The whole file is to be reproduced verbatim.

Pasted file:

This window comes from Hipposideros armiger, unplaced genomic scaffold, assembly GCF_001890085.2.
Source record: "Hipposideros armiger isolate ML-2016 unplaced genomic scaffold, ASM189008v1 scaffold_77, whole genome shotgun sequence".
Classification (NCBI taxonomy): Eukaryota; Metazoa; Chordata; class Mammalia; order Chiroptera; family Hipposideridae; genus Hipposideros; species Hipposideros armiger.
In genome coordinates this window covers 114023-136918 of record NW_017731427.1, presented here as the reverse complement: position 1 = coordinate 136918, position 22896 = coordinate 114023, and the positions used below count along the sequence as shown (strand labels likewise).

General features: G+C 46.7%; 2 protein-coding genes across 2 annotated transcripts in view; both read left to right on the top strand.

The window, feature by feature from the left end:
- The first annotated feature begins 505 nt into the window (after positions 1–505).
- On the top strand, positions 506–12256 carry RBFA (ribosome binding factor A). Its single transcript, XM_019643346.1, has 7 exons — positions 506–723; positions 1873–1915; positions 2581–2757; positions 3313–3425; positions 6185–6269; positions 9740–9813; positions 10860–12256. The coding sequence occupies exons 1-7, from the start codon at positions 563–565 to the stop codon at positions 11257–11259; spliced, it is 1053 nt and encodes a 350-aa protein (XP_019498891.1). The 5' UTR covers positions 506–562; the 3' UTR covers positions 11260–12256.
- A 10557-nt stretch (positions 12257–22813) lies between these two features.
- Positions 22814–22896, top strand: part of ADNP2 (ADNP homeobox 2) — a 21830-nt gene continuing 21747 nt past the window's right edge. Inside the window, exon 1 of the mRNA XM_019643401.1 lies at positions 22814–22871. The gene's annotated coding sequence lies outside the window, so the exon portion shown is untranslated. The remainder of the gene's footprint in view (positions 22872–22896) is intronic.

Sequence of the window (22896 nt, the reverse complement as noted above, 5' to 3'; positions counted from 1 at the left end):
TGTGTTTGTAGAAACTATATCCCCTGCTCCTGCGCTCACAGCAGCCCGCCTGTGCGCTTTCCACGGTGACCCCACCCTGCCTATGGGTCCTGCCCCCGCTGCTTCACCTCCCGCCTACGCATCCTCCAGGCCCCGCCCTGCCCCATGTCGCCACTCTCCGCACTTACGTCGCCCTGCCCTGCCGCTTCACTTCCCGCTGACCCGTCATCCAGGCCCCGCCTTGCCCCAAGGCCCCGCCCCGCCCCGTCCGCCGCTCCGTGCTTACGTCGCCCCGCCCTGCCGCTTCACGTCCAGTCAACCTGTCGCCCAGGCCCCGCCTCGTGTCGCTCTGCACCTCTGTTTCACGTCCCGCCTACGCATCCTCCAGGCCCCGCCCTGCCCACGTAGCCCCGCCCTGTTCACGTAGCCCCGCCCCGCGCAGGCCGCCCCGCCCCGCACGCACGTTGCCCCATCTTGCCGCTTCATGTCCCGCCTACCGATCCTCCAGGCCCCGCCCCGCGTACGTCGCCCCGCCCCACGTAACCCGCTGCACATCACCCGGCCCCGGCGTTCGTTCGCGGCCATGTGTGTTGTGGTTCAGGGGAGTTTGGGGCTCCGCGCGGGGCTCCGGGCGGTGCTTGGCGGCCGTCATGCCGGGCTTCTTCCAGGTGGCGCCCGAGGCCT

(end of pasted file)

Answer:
This window comes from Hipposideros armiger, unplaced genomic scaffold, assembly GCF_001890085.2.
Source record: "Hipposideros armiger isolate ML-2016 unplaced genomic scaffold, ASM189008v1 scaffold_77, whole genome shotgun sequence".
Classification (NCBI taxonomy): Eukaryota; Metazoa; Chordata; class Mammalia; order Chiroptera; family Hipposideridae; genus Hipposideros; species Hipposideros armiger.
In genome coordinates this window covers 114023-136918 of record NW_017731427.1, presented here as the reverse complement: position 1 = coordinate 136918, position 22896 = coordinate 114023, and the positions used below count along the sequence as shown (strand labels likewise).

General features: G+C 46.7%; 2 protein-coding genes across 2 annotated transcripts in view; both read left to right on the top strand.

The window, feature by feature from the left end:
- The first annotated feature begins 505 nt into the window (after positions 1–505).
- On the top strand, positions 506–12256 carry RBFA (ribosome binding factor A). Its single transcript, XM_019643346.1, has 7 exons — positions 506–723; positions 1873–1915; positions 2581–2757; positions 3313–3425; positions 6185–6269; positions 9740–9813; positions 10860–12256. The coding sequence occupies exons 1-7, from the start codon at positions 563–565 to the stop codon at positions 11257–11259; spliced, it is 1053 nt and encodes a 350-aa protein (XP_019498891.1). The 5' UTR covers positions 506–562; the 3' UTR covers positions 11260–12256.
- A 10557-nt stretch (positions 12257–22813) lies between these two features.
- Positions 22814–22896, top strand: part of ADNP2 (ADNP homeobox 2) — a 21830-nt gene continuing 21747 nt past the window's right edge. Inside the window, exon 1 of the mRNA XM_019643401.1 lies at positions 22814–22871. The gene's annotated coding sequence lies outside the window, so the exon portion shown is untranslated. The remainder of the gene's footprint in view (positions 22872–22896) is intronic.

Sequence of the window (22896 nt, the reverse complement as noted above, 5' to 3'; positions counted from 1 at the left end):
TGTGTTTGTAGAAACTATATCCCCTGCTCCTGCGCTCACAGCAGCCCGCCTGTGCGCTTTCCACGGTGACCCCACCCTGCCTATGGGTCCTGCCCCCGCTGCTTCACCTCCCGCCTACGCATCCTCCAGGCCCCGCCCTGCCCCATGTCGCCACTCTCCGCACTTACGTCGCCCTGCCCTGCCGCTTCACTTCCCGCTGACCCGTCATCCAGGCCCCGCCTTGCCCCAAGGCCCCGCCCCGCCCCGTCCGCCGCTCCGTGCTTACGTCGCCCCGCCCTGCCGCTTCACGTCCAGTCAACCTGTCGCCCAGGCCCCGCCTCGTGTCGCTCTGCACCTCTGTTTCACGTCCCGCCTACGCATCCTCCAGGCCCCGCCCTGCCCACGTAGCCCCGCCCTGTTCACGTAGCCCCGCCCCGCGCAGGCCGCCCCGCCCCGCACGCACGTTGCCCCATCTTGCCGCTTCATGTCCCGCCTACCGATCCTCCAGGCCCCGCCCCGCGTACGTCGCCCCGCCCCACGTAACCCGCTGCACATCACCCGGCCCCGGCGTTCGTTCGCGGCCATGTGTGTTGTGGTTCAGGGGAGTTTGGGGCTCCGCGCGGGGCTCCGGGCGGTGCTTGGCGGCCGTCATGCCGGGCTTCTTCCAGGTGGCGCCCGAGGCCT